By Khalid al-Ansary
BAGHDAD (Reuters) - The United States asked Iraq for permission to keep troops there to 2015 but compromised with Iraqi negotiators on 2011, Iraqi President Jalal Talabani said.
The bilateral security pact negotiations underscore the Iraqi government's increasing assertiveness in seeking to define the future of the U.S. presence as violence drops sharply across the country.
"It was a U.S. proposal for the date which is 2015, and an Iraqi one which is 2010, then we agreed to make it 2011," Talabani said in an interview with al-Hurra TV, a transcript of which was posted on his party's website on Wednesday.
"Iraq has the right, if necessary, to extend the presence of these troops," Talabani said from the United States, where he has been recovering from heart surgery earlier this month.
The anticipated pact will provide a legal basis for U.S. troops to remain in Iraq after a United Nations mandate expires at the end of this year.
U.S. officials said that the negotiations, although close to conclusion, continue, and declined comment on the specifics of Talabani's statements.
"As we've said, negotiations are ongoing and we are not going to get into the details until an agreement is concluded," an embassy official in Baghdad said.
Earlier this week, Iraqi Prime Minister Nuri al-Maliki announced that the two sides had accepted the end of 2011 as the departure date for the approximately 145,000 U.S. troops in lraq.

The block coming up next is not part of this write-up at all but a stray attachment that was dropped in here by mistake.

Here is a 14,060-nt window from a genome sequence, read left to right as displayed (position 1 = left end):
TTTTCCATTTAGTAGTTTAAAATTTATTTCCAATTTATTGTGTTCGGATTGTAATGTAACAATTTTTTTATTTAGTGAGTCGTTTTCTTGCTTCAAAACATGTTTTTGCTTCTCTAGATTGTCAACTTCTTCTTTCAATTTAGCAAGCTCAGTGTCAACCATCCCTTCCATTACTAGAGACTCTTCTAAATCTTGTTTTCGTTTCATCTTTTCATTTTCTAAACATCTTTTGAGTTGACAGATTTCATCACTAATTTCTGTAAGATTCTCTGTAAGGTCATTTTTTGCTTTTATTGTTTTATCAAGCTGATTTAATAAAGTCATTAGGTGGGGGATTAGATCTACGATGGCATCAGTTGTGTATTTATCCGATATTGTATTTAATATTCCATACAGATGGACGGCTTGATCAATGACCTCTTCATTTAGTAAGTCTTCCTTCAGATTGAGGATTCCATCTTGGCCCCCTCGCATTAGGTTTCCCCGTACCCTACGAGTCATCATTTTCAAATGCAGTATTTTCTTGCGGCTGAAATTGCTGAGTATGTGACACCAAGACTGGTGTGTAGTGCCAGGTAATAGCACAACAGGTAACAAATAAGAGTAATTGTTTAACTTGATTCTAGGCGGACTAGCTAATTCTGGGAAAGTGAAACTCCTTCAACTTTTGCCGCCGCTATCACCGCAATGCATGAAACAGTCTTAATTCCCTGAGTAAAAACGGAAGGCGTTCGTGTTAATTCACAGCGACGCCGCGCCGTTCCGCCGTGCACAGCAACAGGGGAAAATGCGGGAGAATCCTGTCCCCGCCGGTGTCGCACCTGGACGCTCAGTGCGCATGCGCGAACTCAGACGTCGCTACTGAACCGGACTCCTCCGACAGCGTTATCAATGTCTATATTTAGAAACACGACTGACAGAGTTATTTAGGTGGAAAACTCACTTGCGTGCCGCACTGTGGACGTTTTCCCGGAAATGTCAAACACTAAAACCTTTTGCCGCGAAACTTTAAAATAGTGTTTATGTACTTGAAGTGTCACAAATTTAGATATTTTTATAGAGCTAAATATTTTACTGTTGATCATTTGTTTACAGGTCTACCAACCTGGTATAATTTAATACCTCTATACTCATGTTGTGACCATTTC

Iraqi officials had previously expressed their wish to end routine U.S. patrols of Iraqi cities and towns by the middle of 2009.
"We hope that there will be flexibility and understanding from the two parties in order to reach an agreement," Maliki said on state television on Wednesday.
The Iraqi government has been seeking assurances not only on a gradual drawdown of U.S. military activities in Iraq but also on barring foreign troops from full legal immunity.
Washington has been reluctant to embrace fixed timetables for withdrawal and is unlikely to agree to allow Iraq to try U.S. soldiers in its own courts.
The emerging points of agreement also underscore the political pressures that Maliki faces at home more than five years after the U.S.-led invasion to topple Saddam Hussein. A final deal must be approved by the Iraqi parliament.
In another sign of Iraq's growing confidence in its ability to handle security challenges, the U.S. military said on Wednesday it would hand over control of once-restive western Anbar province to the Iraqi government within days.
Anbar was once the heartland of the Sunni Arab insurgency against the U.S. military and Shi'ite-led Iraqi governments and a haven for al Qaeda fighters, but is now one of the safest areas of Iraq.
The terms of the future U.S. troop presence in Iraq are under close scrutiny as the United States prepares for a presidential election in November.
Democratic contender Barack Obama is pushing for a 16-month timeframe for withdrawal, while Republican John McCain has argued against a set timeline for removing troops.
(Additional reporting by Ahmed Rasheed; writing by Missy Ryan; editing by Dina Kyriakidou)
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